Wednesday, January 5, 2005

FrontPage Sucks

"FrontPage Sucks."

That is what I wanted my article to be – just that one statement – but no one here at Fight.Boredom would let me get off that easy (even though they all agreed with the aforementioned statement). They said I needed something called "content" – whatever that is. So I decided to do a little research and refresh my memory about that cruel little program, Microsoft Frontpage.

I was initially very surprised with what I found online about FrontPage; the reviews my searches turned up were generally complimentary. Very complimentary, even. I must say, I was a little shocked and surprised with this – my hatred for Frontpage runs deep and has festered for a long time. These reviewers were talking about how easy it was to use and how simply you could put a webpage together. They loved it!

Then it hit me – the trend connecting all of these supporters. They all had no idea what they were doing.

This is Frontpage's market (and the real reason this article was written). Frontpage has very successfully gone after the user with little to no experience and offered them an HTML editor at half the price of the competition. We are talking about people who never knew of or even saw HTML before Frontpage – and likely know nothing of it afterward. The Frontpage marketing team is calling up small businesses and offering them a chance at a website that they might not have gotten otherwise.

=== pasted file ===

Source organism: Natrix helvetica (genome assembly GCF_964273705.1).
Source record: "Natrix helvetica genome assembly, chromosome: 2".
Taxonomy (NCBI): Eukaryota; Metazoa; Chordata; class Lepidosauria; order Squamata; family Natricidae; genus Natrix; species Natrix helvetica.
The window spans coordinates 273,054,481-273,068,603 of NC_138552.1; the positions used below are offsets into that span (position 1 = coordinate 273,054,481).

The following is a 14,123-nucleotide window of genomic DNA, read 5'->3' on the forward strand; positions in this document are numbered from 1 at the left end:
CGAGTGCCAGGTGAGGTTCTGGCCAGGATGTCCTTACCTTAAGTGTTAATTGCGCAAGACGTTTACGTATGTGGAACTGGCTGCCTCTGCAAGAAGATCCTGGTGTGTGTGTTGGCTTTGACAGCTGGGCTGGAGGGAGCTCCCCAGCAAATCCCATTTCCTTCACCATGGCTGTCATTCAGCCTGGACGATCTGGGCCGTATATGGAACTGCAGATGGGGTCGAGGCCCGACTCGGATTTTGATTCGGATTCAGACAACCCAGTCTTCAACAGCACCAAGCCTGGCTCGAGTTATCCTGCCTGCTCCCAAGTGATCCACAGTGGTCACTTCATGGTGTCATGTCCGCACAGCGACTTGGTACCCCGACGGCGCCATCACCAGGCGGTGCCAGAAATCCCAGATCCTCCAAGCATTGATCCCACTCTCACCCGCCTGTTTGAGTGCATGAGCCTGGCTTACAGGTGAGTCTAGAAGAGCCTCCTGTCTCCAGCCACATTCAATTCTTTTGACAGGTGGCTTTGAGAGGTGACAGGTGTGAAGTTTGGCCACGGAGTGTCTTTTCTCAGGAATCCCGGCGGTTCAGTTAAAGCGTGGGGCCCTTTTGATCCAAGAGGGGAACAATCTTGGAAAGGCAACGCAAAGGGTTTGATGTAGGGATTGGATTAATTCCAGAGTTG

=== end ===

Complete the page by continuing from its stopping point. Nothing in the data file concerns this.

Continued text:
Now you say "What is wrong with that?" and imply that we might just be horrible web design snobs...

The only answer I can give is "Nothing. There is nothing at all wrong with FrontPage or its target market."

It is better for most businesses and organizations to have some web presence rather than none (though it would be much better if that web presence was well built and maintained, design aside). But virgin webmasters really should do a little research before making that Microsoft purchase. You would hopefully discover some of FrontPage's major deficiencies: for instance, the junk code that FrontPage inserts and how it leaves code in after the relevant content was deleted in the editor, a situation that renders disproportionately large webpages. Unless you know HTML, the only way to optimize FrontPage web pages is usually starting over from scratch.

In my own experience, I've found Frontpage sluggish and cumbersome, even ignoring the junk code issue. It is often easier to recreate a table or just change the HTML of a table then use the user-friendly editor. It came to the point where I was typing out the HTML more then using the editor! Then I was shown the glory of Macromedia Dreamweaver and I was blown away. It was clean, efficient to use... and $200 more... but it wrote no more junk code and even provided a tool to clean up the junk code that Frontpage had left in it.

It was then that I truly realized, Frontpage sucks. fb


Dale said...

You are absolutely correct. I have been trying to believe that Microsoft finally wrote a useful product, but was let down again. Even the Frontpage MVP's (Most Valuable Professional) don't know what they are talking about. It seems that just about everything that Frontpage does is in error. The normal.htm template is supposed to place a doctype before the html tag, but it places it after the html tag rendering it virtually useless. The publishing function will not synchronize with the web server properly because it is unable to identify the time of the update. The body tags are constantly in error and have to be manually deleted with each update of a page. Should I go on????

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